Blu-Ray Pick of the Week: Halloween

“Goosebumps 2” is also new to Blu-Ray this week.

LAURIE: It was the boogey man.

LOOMIS: As a matter of fact, it was.

So goes the exchange between terrorized babysitter Laurie Strode (Jamie Lee Curtis) and psychiatrist turned vigilante Dr. Loomis (Donald Pleasence) at the end of director John Carpenter’s 1978 seminal slasher masterpiece “Halloween.” These happen to be some of my all-time personal favorite closing lines in all of movies, and coupled with shots of the empty streets and dark, quiet back yards in the Haddonfield, Illinois neighborhood where one Halloween evening turned into a bloodbath, it reiterates the theme of the movie: The boogeyman is real, he is out there, and he cannot be stopped.

Here we are forty years later, with 2018’s “Halloween,” directed by David Gordon Green, and the boogey man still haunts Laurie Strode. So much so that she has secluded herself to a house in the woods, built a shelter in the basement, and stocked up on enough weapons and ammo to make a local militia blush. So traumatized was Laurie by the events of Halloween 1978 that she raised her daughter Karen (Judy Greer) with the skills to shoot and survive, should the boogey man ever return.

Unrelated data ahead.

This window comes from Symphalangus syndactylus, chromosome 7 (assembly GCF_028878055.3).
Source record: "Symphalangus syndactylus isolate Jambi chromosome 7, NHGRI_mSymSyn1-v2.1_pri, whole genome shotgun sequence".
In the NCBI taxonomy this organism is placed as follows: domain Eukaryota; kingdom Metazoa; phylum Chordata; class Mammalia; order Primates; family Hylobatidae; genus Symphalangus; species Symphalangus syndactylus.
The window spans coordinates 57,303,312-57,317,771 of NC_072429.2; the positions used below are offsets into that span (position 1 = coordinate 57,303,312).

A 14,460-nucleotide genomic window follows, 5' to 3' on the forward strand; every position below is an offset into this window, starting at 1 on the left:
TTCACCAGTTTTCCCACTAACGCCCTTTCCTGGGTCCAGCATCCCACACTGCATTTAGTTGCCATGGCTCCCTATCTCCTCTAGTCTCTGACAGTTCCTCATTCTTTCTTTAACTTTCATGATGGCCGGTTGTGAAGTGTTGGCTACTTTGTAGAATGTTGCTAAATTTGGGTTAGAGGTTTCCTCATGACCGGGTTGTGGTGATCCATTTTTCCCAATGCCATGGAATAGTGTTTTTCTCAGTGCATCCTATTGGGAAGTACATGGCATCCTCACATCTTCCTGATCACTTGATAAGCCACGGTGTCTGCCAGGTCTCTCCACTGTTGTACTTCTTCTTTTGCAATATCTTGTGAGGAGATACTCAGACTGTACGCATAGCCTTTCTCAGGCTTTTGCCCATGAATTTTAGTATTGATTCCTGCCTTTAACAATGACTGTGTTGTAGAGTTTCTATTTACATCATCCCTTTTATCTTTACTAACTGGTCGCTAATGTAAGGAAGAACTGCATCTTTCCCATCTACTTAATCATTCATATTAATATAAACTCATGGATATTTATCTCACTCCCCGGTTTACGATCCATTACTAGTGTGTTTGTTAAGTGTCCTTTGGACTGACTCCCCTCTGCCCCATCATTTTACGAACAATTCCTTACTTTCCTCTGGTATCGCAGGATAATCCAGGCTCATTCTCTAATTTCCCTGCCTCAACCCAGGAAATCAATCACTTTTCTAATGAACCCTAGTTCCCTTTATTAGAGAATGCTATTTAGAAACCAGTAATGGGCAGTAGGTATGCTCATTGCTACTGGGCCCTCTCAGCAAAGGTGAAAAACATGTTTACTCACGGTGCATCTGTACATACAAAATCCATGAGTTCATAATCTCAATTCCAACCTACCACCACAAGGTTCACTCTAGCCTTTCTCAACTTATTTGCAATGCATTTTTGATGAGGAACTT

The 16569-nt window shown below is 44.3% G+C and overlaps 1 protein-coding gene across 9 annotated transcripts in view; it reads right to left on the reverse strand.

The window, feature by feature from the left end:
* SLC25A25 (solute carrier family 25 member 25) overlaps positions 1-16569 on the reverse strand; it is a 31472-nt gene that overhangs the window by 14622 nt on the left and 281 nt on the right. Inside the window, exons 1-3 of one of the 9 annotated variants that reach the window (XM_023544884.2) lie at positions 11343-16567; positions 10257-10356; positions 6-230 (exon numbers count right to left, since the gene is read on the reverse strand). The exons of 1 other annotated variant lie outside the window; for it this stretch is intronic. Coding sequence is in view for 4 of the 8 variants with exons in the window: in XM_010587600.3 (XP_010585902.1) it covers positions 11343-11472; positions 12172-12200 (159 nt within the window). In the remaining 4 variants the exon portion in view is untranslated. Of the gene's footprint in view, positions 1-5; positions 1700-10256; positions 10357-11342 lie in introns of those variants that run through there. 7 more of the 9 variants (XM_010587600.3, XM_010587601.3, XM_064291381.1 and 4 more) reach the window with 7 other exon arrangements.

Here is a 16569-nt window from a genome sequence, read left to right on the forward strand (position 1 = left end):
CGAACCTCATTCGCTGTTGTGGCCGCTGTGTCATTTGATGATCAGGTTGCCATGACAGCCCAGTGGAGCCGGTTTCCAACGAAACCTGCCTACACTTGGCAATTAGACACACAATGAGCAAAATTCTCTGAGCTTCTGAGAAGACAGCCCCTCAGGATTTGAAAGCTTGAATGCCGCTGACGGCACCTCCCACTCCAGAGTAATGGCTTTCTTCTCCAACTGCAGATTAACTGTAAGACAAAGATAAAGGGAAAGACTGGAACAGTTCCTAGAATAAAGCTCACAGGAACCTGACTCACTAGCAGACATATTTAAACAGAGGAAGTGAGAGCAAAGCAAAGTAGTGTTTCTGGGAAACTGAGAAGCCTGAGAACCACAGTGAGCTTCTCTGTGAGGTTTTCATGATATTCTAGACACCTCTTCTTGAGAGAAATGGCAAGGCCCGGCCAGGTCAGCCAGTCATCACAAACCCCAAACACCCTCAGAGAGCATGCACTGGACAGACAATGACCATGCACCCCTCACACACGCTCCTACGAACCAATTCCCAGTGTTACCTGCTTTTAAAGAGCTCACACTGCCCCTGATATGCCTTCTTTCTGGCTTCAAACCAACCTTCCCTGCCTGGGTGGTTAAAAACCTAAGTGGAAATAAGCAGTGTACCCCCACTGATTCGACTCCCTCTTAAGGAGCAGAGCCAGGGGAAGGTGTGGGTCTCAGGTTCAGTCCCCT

Karen, who we learn was taken away from Laurie when she was twelve, resents her mother for the fear instilled in her during childhood and keeps Laurie at arm’s length. She is also deeply concerned about the connection between her daughter Allyson (Andi Matichak) and Laurie. They’re a bit too close for Karen’s comfort. Seems like the old joke has some truth to it: Why do grandparents and grandchildren get along so well? Because they have a common enemy.

Dr. Loomis has long since passed. In his place we have a former pupil and mentee of Loomis’s named Dr. Sartain (Haluk Bilginer). He fills out the Loomis role nicely, being roughly the same age and stature as Donald Pleasence in the 1978 original. He also has a very similar, soothing tone of voice as Loomis, with a similar cadence. The very first time Sartain spoke, I swear that if I closed my eyes I could think it was Loomis.